Archive Page 2


Fast and Fattening Faster

Amidst the frenzy of America’s more health-conscious and green-going self-conscious state, it makes perfect sense that consumers would demand healthier options from restaurants and fast food establishments across the country. This movement towards healthier product development has been in effect for some time. Low carb and/or fat alternatives to traditional fast food meals have held their place on overhanging menus at McDonalds and Burger Kings ever since the Atkins diet gained popularity in the early 2000’s. Even after the Atkins Nutritional company folded, many fast food chains have catered to the dieting needs of consumers who followed other tweaked versions of the famous weight-loss system.

However, in watching recent television advertisements, I’ve noticed a reemergence of shameless, more-is-better menu items at popular fast food joints. Ever since the public pushed for these restaurants to publish nutritional facts in more conspicuous locations, it’s been no secret that few–if any–of the items on their lists are actually “healthy” choices. My concern comes from the fact that many of the same chains that had once made attempts to present a health-conscious front have reverted to the Hardee’s Thickburger product model. That’s the, “beefy middle finger to your heart and liver” stance–without the decency of, at a minimum, misleading appearances or a clever marketing strategy.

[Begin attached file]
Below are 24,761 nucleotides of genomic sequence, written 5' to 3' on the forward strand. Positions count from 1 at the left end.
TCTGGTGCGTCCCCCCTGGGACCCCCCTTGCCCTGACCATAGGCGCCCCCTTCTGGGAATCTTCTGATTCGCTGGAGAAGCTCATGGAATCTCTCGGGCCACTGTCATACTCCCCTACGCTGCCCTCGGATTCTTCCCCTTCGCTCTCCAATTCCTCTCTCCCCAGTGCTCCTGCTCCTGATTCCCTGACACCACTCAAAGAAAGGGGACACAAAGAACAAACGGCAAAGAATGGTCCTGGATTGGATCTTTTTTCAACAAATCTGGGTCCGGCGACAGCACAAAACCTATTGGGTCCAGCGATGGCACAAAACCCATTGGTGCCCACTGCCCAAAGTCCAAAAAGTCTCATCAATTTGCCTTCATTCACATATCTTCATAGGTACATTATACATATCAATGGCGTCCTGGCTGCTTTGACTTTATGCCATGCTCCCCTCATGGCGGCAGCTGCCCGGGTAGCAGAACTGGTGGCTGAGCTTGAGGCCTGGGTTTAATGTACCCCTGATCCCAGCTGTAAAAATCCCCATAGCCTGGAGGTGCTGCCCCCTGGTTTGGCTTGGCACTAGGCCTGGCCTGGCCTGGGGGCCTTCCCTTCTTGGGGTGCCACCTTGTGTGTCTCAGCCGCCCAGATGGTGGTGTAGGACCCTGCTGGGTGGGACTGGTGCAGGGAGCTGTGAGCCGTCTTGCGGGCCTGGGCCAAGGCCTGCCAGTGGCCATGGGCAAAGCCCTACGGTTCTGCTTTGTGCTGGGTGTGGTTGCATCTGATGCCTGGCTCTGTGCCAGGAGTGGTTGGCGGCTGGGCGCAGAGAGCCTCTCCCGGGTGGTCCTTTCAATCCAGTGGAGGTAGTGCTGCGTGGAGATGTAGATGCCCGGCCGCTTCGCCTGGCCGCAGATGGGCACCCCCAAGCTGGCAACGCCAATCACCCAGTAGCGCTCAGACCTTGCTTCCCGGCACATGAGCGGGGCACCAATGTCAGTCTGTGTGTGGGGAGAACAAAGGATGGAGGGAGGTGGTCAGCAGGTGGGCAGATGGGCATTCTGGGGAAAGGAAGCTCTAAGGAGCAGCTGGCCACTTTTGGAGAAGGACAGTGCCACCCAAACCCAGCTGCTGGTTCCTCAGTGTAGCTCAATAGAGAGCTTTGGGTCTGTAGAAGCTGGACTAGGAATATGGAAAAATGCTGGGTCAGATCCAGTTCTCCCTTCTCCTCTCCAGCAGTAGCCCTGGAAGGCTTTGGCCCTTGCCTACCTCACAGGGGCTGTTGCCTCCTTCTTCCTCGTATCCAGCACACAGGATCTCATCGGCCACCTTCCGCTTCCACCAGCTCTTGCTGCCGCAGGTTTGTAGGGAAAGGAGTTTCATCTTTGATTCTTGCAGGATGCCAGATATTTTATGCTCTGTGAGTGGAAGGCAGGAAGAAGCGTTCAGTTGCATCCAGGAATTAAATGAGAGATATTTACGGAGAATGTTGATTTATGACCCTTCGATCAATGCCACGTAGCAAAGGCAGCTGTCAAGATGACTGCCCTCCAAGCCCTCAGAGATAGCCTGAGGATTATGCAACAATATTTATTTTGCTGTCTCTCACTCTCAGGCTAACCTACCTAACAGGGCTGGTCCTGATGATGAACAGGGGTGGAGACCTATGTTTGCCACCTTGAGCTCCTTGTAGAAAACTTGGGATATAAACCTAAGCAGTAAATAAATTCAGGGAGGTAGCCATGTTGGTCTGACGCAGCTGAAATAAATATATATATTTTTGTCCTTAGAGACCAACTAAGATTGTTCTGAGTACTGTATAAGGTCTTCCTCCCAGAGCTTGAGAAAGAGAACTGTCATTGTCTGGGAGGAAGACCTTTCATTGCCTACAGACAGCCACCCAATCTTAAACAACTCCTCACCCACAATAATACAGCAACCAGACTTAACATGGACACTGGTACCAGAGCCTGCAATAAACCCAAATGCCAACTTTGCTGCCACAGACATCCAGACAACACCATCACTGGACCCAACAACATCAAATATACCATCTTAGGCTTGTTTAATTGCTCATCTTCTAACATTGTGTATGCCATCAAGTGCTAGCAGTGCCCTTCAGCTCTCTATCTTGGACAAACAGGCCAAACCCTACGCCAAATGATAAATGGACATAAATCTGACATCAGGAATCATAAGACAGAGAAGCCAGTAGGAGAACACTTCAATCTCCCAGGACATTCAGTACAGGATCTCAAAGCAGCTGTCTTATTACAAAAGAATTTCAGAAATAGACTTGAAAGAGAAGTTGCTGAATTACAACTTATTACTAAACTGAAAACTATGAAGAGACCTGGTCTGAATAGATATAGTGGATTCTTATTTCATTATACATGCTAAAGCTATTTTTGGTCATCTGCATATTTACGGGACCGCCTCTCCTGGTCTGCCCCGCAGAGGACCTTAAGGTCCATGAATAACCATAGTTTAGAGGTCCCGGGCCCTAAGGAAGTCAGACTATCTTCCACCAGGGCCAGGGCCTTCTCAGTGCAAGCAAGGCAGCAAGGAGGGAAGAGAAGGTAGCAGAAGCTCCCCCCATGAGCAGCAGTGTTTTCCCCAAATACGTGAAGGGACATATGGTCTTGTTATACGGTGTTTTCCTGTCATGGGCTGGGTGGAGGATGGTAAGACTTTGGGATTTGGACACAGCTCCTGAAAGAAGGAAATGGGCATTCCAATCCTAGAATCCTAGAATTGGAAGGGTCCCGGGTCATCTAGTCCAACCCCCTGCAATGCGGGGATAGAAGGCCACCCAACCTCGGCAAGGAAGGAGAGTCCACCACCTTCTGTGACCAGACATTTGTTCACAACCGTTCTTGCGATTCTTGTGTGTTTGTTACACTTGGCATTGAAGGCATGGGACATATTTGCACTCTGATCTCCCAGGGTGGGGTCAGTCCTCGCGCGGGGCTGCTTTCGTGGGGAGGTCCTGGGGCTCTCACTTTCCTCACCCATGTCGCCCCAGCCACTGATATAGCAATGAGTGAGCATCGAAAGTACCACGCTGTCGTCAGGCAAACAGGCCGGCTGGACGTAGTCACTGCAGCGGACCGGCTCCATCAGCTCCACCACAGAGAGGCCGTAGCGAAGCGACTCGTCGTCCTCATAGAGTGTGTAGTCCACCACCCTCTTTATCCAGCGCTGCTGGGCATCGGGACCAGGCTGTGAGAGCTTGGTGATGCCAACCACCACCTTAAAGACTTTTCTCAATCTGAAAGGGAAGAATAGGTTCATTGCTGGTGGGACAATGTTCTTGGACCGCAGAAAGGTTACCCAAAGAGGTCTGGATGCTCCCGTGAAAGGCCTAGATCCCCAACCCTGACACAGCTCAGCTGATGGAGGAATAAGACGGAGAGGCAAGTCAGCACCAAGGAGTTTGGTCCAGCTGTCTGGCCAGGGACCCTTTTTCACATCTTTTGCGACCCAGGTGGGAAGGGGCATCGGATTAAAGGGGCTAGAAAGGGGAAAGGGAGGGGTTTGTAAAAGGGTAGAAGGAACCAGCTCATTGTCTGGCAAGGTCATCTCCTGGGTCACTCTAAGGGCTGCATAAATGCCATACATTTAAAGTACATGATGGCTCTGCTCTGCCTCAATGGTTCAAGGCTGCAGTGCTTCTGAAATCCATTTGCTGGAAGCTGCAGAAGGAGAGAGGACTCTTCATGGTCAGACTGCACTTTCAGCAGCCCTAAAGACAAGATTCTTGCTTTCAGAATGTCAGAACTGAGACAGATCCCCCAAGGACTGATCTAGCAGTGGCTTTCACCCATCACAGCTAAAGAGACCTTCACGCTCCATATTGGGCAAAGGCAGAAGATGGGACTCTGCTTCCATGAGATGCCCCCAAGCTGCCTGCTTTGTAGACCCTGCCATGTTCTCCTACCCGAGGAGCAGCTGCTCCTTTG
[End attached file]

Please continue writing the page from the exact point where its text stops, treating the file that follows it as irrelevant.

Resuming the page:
Let me show you.

KFC's new Double Down "sandwich."

Yup, that’s a chicken filet+KFC sauce+bacon+cheese+cheese+chicken filet combination coming straight to your right ventricle April 12th. It is advertised as the world’s first “bunless” sandwich, but in reality, its 540 calories of unattractive meat, zesty mayo, and meat will most likely hit those buns first. I guess KFC had to find a way to get rid of their new over-sized chicken nugget boneless filets quickly–by the two’s. Next:

Burger King's new Steakhouse XT

I can’t help but think of the Mondo burger from Keenan and Kel’s breakout performance in Goodburger. And to think; those burgers were infused with shark poison to make them as tasty as they were. Good thing this colossus is only packed with 950 calories instead. The XT is only outdone by:

Hardee's Monster Thickburger

1,320 calories of pure regret. Enough said.

These three choices are only a few of the more absurd sandwiches flavoring fast food menus across the country. One need only to visit a few websites and skim nutrition facts to find the more subtle–but equally unhealthy–food choices. If the stuff-your-face-and-deal-with-the-consequences-later trend of food consumption is truly back on the rise, so be it.  I hope that the average American is sensible, and these types of products will only raise awareness concerning the importance of a healthy diet once again.

Meanwhile, somebody needs to opt for McDonald’s “healthy” alternative and tell me if this thing tastes as disgusting as it looks…. because it doesn’t seem to be going away.

Mac Snack Wrap


Blogtalkradio – Social Media Edge